Many state boards require that any implement that is not sanitizable must be disposed of after one use. This is where it gets confusing. “Are files sanitizable? Yes,” states Gerri Cevetillo, group manager of Ultronics (Mahwah, N. J.). “Can they be completely disinfected? No. Disinfected means you’re killing viruses as well as bacteria. Viruses are many times smaller than bacteria; since the surface of a file is porous, you cannot guarantee you’re killing viruses unless it is a metal file.” In addition, any time a nail technician accidentally cuts a client and draws blood, the file should be thrown away immediately, sanitizable or not. “Viruses are transmitted through blood and body fluids rather than dead skin,” Cevetillo explains. Ultronics makes a dual-phase quat disinfectant that kills 62 organisms and will not damage sanitizable files.
State boards such as California, Iowa, New York, and New Jersey have specifically prohibited emery boards from being reused on another client regardless of whether they are sanitizable (Oregon does allow files and other disposable items to be used again on the same client provided they are kept in a clean, sealed container). New York, however, is currently reviewing a proposal to allow sanitizable files (see sidebar “Filing for Change in New York” on page 58;. According to Geils, Oregon has decided to allow sanitizable files; Arizona, California, Maryland, and a few other states may follow suit. “The Oregon Board said Purifiles can be used as long as the brand name ‘Purifile’ was imprinted permanently on the handle so that state inspectors could identify them immediately,” Geils explains. Many of the states implemented rules on emery boards well before sanitizable files ever existed, so nail technicians and manufacturers alike are pushing for change. To do so, they are trying to work with the state boards to show them that other options are available.
“We’ve talked to some California State Board inspectors, and they want to see disinfection systems on every nail station,” says Christina Jahn, marketing director for Star Nail Products (Valencia, Calif.). “Whether that’s practical or not is another question.” Star Nail carries both a dual quat disinfection solution for implements and files, as well as its Client Guard Implement Pak. (Client Guard is a package of individual clients’ basic tools, such as a cuticle pusher, files, and scrub brush, that can be used again and again on the same client.) “This method has really caught on now that state boards are cracking down on sanitation enforcement and so many news stories have come out on dirty salons,” Jahn continues.
Keeping files for individual clients at least will assure that there is no cross-contamination between clients. However, the kits must be kept dry and clean, and any sanitizable implement should still be sanitized. Also, says Cevetillo, clients should not be allowed to take their kits home with them because the implements might be contaminated from others in the household using them. Some industry experts fee the possibility for contamination ii client kits is too great to make them an acceptable sanitation method.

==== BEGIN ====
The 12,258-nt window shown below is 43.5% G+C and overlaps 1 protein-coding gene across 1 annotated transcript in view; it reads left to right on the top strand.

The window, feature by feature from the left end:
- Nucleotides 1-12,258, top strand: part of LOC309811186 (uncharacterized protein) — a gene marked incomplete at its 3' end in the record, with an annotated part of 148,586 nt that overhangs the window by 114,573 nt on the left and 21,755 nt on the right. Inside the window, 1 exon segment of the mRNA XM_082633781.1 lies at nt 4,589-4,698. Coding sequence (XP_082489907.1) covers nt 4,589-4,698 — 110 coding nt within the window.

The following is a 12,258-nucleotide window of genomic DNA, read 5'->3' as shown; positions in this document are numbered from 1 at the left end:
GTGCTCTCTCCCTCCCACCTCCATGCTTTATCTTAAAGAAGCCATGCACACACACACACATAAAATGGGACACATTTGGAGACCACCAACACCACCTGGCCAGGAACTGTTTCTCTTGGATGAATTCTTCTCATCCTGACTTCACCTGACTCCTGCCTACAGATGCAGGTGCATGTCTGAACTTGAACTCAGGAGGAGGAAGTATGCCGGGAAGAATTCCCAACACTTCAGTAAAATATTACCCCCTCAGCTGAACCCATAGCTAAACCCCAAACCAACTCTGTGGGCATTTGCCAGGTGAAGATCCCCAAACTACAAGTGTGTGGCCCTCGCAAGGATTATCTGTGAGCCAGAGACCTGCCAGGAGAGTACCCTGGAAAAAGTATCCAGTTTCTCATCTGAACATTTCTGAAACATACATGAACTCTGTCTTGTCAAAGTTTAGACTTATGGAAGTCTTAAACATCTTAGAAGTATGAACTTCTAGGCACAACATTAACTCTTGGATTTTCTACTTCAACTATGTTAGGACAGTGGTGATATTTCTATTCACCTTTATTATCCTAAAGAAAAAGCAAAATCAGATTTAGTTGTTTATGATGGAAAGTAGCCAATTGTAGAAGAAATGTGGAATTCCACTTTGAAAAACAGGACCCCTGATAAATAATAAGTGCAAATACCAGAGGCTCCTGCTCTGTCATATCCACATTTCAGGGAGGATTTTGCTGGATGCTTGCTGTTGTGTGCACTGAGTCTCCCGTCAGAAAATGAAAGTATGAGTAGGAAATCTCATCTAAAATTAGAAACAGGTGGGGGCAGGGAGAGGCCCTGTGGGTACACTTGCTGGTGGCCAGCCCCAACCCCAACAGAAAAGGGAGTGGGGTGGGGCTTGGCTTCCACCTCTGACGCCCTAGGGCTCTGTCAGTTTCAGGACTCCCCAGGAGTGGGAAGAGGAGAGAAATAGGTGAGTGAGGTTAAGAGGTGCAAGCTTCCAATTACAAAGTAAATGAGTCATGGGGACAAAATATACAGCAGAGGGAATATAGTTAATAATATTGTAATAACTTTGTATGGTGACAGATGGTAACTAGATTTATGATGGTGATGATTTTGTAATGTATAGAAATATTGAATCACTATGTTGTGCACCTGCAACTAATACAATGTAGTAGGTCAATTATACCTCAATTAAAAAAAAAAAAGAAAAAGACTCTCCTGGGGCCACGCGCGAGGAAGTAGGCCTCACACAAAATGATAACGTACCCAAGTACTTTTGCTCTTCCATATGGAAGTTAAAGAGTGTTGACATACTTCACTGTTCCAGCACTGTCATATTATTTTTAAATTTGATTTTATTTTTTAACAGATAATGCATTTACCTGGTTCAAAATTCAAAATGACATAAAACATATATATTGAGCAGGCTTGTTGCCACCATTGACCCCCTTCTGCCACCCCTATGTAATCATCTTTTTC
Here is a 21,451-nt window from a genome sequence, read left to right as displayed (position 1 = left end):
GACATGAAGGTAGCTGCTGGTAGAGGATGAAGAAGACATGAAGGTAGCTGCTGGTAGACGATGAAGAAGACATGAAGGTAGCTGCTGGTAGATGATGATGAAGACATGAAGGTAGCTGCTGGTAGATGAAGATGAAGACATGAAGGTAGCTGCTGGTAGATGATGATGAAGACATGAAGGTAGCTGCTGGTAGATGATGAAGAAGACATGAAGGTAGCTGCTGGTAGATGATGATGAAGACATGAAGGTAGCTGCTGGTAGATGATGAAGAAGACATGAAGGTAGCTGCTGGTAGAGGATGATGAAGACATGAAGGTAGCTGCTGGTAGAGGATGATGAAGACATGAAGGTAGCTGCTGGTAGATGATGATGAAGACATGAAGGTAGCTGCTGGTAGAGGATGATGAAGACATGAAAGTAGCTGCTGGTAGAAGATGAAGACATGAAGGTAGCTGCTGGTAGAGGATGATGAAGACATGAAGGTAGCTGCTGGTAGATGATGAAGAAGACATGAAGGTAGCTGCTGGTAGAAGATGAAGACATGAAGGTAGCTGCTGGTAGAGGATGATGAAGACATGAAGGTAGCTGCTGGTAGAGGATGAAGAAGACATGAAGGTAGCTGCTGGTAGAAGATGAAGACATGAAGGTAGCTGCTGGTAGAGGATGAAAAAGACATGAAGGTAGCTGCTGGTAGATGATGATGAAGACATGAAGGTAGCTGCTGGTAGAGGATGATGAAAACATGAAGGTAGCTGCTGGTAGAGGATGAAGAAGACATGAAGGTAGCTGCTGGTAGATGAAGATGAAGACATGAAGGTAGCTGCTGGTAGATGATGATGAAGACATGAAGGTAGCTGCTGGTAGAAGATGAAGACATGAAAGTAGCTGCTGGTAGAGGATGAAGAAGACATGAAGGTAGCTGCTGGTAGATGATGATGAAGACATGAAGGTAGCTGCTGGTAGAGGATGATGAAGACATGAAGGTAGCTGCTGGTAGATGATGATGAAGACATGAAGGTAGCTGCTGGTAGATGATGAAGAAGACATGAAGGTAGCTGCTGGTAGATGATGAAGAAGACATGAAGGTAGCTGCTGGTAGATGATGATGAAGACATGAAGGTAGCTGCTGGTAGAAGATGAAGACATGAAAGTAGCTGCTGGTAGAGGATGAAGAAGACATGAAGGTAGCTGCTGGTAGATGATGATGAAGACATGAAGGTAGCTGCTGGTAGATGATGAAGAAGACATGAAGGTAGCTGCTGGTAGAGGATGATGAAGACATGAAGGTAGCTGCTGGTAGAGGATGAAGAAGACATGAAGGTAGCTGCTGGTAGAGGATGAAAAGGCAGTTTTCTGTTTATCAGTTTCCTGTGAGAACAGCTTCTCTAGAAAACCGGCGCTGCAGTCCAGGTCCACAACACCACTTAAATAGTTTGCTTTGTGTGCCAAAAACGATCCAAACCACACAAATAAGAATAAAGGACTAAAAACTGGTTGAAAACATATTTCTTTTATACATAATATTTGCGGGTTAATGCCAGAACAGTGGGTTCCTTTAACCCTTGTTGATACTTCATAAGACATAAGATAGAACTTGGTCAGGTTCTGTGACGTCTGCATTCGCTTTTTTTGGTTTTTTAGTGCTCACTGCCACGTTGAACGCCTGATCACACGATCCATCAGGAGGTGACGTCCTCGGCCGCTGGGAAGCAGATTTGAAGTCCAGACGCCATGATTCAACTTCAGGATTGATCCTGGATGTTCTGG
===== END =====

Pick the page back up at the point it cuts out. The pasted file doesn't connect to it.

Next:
Sanitation in the salon is a never ending task, and it is rarely foolproof. But the effort must be made not only to be in compliance with your stat board rules, but also to be doing everything within your power to keep you salon a clean, organized place that clients feel comfortable returning to you again and again.
Filing for Change in New York
If there is anything she prides herself on, Marina Sullivan would say sanitation. So when the owner of The Polished Touch in Binghampton, N.Y.; was told by an inspector she must get rid of her sanitizable files, Sullivan was shocked. “I had trained all my girls and was really strict with the rules,” Sullivan says “When I asked the inspector why sanitizable files weren’t allowed in New York, he said no one had ever questioned the rule before.”
So Sullivan started asking questions. She called Geoff Geils of Flowery Beauty Products and asked him if he had ever tried to get the law changed in New York. Geils had tried once, without success, but said it was time to try again. He and Jay Dinga, an Assemblyman in Sullivan’s district, presented information to the board in Albany on sanitizable files; Geils mentioned that other states have decided to accept them as a method of sanitation. Meanwhile, Sullivan gathered signatures on a petition from clients and nail technicians. The board sent the proposal to the New York Department of Health for review. At press time no one knew whether or not the health department would approve the amendment.
If the amendment does not pass, Sullivan will continue to fight for it by attending board meetings and petitioning for change.”It’s the best system I can think of for my clients,” she says. “I’m the professional; I should be the one taking the necessary steps of keeping everything sanitary.”